But I'm not sad that he's no longer at KU.


Sam Constance 8 months ago

I'm still a firm believer that our collective memory of Mangino's accomplishments here at KU is not as glowing if his replacement wasn't a bumbling fool who was in way over his head and took the slide that started under Mangino's tenure and turned it into a full-on march to the rock bottom.

The Orange Bowl season was fantastic, and easily the highest I have ever felt as a KU football fan. But we're not being honest with ourselves if we don't recognize that there was some serendipity that allowed us to make it to that fantastic game that year. As well as some fortune with the opponent we got to match up with in the game itself. I don't say this to downplay the accomplishment, as we can now say we are the winners of a BCS bowl game whereas Misery is still hunting for one.

But where I really get annoyed at the overly-favorable memory of Mangino's term is in the subsequent years after our Orange Bowl title. Yes, he made a bowl in 2008, but it was the Insight Bowl for a team that started the season ranked 11th and had a lot of talent back from the Orange Bowl team. We lost to South Florida by a field goal because we couldn't execute down the stretch, got lambasted at home by Texas Tech, 63-21, lost at Nebraska, again because we couldn't execute down the stretch after playing close all afternoon, and got blasted by Texas at home, 35-7.

And then in 2009, we all know what happened--Mangino gave us the first seven losses in our embarrassing conference losing streak, and in spite of revisionist suggestions, we had three losses under our belts (Colorado, Oklahoma and Texas Tech) before the controversy started. I think people forget that part of what made Perkins feel like he had the ammo to oust Mangino was the fact that there were some allegations in ADDITION to his on-field slippage over the last two years. If KU had come out and won against Colorado (a game we should have won, ranked 17th in the country) or played respectably against Oklahoma at home or Texas Tech, I'm not sure Perkins would have felt bold enough to start the witch hunt. I went to the game against KSU in Manhattan that year and it was pretty clear that our days of beating the Wildcats under Mangino were over, now that Ron Prince was gone. Snyder's team completely controlled that game in spite of having a markedly less-talented team.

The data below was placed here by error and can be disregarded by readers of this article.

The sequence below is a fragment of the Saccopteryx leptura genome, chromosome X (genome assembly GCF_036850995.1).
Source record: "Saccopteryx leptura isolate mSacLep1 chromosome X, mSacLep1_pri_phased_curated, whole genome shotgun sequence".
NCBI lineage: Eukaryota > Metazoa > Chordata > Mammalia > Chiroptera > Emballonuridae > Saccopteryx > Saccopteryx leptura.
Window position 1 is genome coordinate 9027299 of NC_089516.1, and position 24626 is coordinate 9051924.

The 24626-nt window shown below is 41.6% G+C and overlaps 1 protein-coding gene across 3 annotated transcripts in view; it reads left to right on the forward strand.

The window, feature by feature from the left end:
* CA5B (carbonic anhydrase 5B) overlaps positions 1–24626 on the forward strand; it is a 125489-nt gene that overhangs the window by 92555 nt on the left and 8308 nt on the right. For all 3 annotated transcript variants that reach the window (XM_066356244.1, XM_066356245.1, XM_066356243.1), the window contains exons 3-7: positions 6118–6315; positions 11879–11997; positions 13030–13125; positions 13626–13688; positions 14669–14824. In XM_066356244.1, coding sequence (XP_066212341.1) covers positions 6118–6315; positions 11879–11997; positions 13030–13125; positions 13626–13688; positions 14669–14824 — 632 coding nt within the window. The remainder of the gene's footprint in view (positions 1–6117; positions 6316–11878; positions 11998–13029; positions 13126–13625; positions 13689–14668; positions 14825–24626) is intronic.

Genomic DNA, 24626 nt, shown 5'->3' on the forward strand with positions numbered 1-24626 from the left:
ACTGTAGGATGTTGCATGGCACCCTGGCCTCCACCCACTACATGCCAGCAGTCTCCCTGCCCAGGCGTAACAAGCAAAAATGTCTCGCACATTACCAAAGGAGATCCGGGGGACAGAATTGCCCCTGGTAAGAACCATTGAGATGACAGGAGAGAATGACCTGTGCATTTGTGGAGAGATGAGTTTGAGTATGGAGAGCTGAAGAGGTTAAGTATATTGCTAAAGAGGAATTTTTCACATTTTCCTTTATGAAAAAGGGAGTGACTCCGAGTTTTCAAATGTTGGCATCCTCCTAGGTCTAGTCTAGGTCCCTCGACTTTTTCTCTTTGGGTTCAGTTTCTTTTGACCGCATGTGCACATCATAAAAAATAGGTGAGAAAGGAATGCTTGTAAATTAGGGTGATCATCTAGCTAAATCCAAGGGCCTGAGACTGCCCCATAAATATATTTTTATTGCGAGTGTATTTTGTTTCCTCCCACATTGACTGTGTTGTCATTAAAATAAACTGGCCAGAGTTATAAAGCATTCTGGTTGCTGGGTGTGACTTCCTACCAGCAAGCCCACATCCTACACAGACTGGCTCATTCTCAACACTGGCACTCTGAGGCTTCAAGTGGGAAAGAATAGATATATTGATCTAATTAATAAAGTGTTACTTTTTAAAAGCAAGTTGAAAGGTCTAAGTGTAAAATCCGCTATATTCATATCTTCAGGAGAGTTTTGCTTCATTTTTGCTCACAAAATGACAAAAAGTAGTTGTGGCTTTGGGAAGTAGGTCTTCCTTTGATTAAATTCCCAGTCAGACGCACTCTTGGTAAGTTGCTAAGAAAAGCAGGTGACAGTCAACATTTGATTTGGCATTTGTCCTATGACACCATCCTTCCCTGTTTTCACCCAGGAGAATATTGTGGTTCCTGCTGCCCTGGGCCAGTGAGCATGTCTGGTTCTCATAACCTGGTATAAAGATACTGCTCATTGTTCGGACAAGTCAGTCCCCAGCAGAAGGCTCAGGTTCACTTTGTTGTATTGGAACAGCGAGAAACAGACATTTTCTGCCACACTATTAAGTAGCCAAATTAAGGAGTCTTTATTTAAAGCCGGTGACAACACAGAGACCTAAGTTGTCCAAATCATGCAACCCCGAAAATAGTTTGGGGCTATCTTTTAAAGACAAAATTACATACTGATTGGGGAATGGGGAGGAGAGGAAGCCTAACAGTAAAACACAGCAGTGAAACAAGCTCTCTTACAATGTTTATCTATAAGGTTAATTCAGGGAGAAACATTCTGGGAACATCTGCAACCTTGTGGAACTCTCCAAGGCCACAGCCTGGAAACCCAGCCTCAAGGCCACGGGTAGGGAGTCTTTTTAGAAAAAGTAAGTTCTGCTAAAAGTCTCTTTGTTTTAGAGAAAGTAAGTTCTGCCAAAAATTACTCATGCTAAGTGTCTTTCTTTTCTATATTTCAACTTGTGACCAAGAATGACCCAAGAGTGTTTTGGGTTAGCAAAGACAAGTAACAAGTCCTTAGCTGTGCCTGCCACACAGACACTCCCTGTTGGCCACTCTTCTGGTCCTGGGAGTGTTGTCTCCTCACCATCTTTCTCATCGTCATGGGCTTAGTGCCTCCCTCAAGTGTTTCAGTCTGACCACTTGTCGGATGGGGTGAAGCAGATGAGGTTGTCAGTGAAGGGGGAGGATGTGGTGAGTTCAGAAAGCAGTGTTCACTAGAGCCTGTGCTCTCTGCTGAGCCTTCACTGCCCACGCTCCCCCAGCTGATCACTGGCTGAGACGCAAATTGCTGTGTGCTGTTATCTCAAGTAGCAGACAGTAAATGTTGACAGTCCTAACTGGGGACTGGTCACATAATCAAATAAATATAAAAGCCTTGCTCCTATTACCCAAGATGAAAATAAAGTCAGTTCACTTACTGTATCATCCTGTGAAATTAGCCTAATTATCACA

(to be concluded...)


Jack Jones 8 months ago

Thanks for bringing us up to date with Coach Mangino. Glad to know that he's back on the field doing what he loves, and sharing his football expertise with young men. Congratulations, Coach ~ for this, as well as the health related decisions and corresponding weight loss. First things first ~ right? Also, pleased to hear of the positive news regarding Mary Jane ~ good for both of you. Now I have two college football teams to follow this season. Best wishes ~ and look forward to your return to a Head Coaching position ~ should that be you and your families decision.


Robert Brown 8 months ago

Great article. Perhaps everything does happen for a reason. I do wonder what would have happened has Mangino taken KU to a third straight bowl in 2009. Someone mentioned the Colorado game and MU game was lost in the closing seconds.